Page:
EDA: Vandegrift disagrees with Midway Station housing proposal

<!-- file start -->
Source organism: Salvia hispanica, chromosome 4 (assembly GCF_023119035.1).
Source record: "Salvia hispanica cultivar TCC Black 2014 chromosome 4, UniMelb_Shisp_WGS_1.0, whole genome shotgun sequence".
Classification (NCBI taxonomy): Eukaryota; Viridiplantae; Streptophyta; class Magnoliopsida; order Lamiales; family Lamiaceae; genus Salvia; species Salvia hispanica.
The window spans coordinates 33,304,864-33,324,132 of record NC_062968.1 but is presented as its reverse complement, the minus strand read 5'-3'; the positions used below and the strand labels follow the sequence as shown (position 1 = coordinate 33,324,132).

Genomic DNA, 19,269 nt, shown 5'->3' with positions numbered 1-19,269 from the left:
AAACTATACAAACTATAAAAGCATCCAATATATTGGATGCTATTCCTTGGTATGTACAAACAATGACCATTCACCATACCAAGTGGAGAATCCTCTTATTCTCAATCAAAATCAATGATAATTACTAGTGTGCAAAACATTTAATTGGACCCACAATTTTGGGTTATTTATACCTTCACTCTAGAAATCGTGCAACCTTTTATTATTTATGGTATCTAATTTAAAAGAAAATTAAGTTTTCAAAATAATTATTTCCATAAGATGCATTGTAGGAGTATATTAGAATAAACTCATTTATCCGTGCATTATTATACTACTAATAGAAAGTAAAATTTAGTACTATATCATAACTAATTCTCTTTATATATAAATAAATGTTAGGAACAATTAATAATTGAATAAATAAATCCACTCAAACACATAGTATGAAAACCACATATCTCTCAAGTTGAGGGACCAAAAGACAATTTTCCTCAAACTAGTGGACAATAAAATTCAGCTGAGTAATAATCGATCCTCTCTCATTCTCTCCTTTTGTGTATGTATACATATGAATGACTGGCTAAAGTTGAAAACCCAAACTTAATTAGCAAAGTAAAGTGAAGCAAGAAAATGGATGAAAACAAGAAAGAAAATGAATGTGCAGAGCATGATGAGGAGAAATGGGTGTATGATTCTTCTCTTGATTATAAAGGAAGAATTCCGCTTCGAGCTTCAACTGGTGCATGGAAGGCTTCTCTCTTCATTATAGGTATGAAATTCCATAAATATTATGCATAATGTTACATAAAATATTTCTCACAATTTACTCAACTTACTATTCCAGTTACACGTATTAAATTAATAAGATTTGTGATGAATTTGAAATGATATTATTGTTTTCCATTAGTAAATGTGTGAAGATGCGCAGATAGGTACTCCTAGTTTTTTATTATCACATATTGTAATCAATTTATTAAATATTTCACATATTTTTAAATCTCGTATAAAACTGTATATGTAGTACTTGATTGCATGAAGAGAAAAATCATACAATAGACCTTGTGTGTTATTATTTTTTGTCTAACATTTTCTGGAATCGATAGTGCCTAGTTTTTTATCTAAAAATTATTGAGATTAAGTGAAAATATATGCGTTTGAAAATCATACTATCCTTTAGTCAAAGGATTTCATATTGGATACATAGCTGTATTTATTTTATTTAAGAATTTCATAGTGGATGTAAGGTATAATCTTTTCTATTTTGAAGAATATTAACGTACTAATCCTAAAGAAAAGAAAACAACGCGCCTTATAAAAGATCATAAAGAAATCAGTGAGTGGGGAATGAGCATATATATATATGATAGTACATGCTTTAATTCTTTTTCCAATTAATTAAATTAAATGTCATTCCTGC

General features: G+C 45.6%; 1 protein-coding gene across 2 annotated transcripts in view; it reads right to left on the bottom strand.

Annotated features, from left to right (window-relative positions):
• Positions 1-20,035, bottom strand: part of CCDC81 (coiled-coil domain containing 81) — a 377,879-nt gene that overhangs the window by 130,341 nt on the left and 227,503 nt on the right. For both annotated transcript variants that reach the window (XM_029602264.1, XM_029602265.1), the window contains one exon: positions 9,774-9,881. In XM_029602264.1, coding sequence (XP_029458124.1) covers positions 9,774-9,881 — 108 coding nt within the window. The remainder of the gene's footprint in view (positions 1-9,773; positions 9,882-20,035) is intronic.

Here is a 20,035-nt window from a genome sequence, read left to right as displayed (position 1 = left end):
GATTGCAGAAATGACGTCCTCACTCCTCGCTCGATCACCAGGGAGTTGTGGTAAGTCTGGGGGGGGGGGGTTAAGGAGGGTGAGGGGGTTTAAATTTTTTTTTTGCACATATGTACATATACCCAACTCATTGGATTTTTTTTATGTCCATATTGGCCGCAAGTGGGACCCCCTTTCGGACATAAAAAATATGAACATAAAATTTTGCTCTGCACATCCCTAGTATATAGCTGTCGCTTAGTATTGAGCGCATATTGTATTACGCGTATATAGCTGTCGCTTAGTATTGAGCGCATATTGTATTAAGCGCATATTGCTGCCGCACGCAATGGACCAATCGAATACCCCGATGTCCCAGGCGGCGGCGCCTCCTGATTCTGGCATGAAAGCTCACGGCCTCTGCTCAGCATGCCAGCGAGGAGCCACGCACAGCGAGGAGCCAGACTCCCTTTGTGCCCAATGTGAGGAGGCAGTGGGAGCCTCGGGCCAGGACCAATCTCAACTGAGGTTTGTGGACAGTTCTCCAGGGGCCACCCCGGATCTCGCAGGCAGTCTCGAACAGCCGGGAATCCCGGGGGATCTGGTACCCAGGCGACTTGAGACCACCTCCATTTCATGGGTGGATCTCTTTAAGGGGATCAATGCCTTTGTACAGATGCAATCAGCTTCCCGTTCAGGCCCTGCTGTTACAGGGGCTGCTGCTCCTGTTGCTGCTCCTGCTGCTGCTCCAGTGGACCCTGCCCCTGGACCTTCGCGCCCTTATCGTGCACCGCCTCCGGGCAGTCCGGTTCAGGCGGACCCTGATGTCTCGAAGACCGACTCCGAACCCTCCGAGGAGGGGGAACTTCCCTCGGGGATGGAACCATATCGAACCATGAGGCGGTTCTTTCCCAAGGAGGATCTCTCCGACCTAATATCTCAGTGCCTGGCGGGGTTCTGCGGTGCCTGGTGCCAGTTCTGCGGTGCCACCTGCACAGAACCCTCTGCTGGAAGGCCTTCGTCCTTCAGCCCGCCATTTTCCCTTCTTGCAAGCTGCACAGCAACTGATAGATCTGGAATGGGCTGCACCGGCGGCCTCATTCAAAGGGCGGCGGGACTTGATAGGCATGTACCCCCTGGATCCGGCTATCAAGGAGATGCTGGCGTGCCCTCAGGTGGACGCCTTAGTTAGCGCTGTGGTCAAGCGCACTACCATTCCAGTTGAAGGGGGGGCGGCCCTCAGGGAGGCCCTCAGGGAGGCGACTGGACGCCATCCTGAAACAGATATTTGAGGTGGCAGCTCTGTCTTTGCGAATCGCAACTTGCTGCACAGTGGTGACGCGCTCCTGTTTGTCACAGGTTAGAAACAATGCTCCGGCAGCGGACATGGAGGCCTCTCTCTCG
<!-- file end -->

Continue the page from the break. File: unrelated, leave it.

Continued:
Midway Mayor Grayson Vandegrift does not agree with a proposal by EDA member Paul Schreffler at the group’s Oct. 23 meeting that Midway Station might be a good site for multi-family housing. During the meeting, Schreffler, who chairs an EDA committee charged with coming up with a strategy to sell land at the industrial park, said members were considering three options: doing nothing different, doubling down on the New Urbanism philosophy, and pursuing rezoning that would allow multi-family housing. The latter would require a public hearing and action by the Midway City Council. Vandegrift told the Sun he appreciated the committee’s work, but called the housing proposal a non-starter. “I think the committee was throwing things at a wall to see what stuck, but that one’s not going to stick. Housing at Midway Station – that ship sailed quite some time ago when we rezoned all of the residential (land) to industrial,” Vandegrift said. The meeting began with what EDA Chair Michael Michalisin called “breaking news:” the proceeds of the sale of land at Midway Station were in the bank. EDA Treasurer Maria Bohanan said $77,536.30 was deposited in the EDA’s account from the sale of land to Dever Inc., which will repair and store what the company calls “golf cars” on lots 26 and 27 in the industrial park, increasing the group’s balance to $230,557. Michalisin said the total sale amounted to a mortgage pay down on Midway Station of $302,000. Later in the meeting, Vandegrift said including the 30 jobs expected to be created at Dever Inc., more than 600 jobs have been created at the industrial park since 2015. Ledvance EDA Executive Director Lucas Witt said the vacant Ledvance building is getting lots of looks, in part because there aren’t many facilities that size. He said he was confident that the owner of the property, Phoenix Investors, would find a couple of really good companies to fill the building. Website Witt said he’d spoken with Mandy Lambert, a former official at the state Cabinet for Economic Development, about her company, Mandy Lambert Consulting, redesigning the EDA’s website. Bohanan said it’s important that the EDA have a polished, professional website. Member Anna Beth Bobbitt said she agreed wholeheartedly, but wondered whether Lambert’s proposal, which was not disclosed to the Sun, was a little pricey. Schreffler said many businesses spend between 10 and 15 percent on marketing costs, and that the site should create images to tell a story. Member Alex Riddle said a new branding campaign typically takes six to eight weeks to become effective. No action was taken, and Witt said he’d speak with Lambert again and look into a couple of other options. Versailles Industrial Park The EDA voted 6 to 0 to approve spending up to $800 to add “Motion Industries,” a business that describes itself as the “number one supplier of bearings, pneumatics, hydraulics and mechanical power transmission products,” to the sign at the Versailles Industrial Park. Executive session At the end of the meeting, the EDA went into executive session to discuss potential land purchases and sales, but took no action afterwards.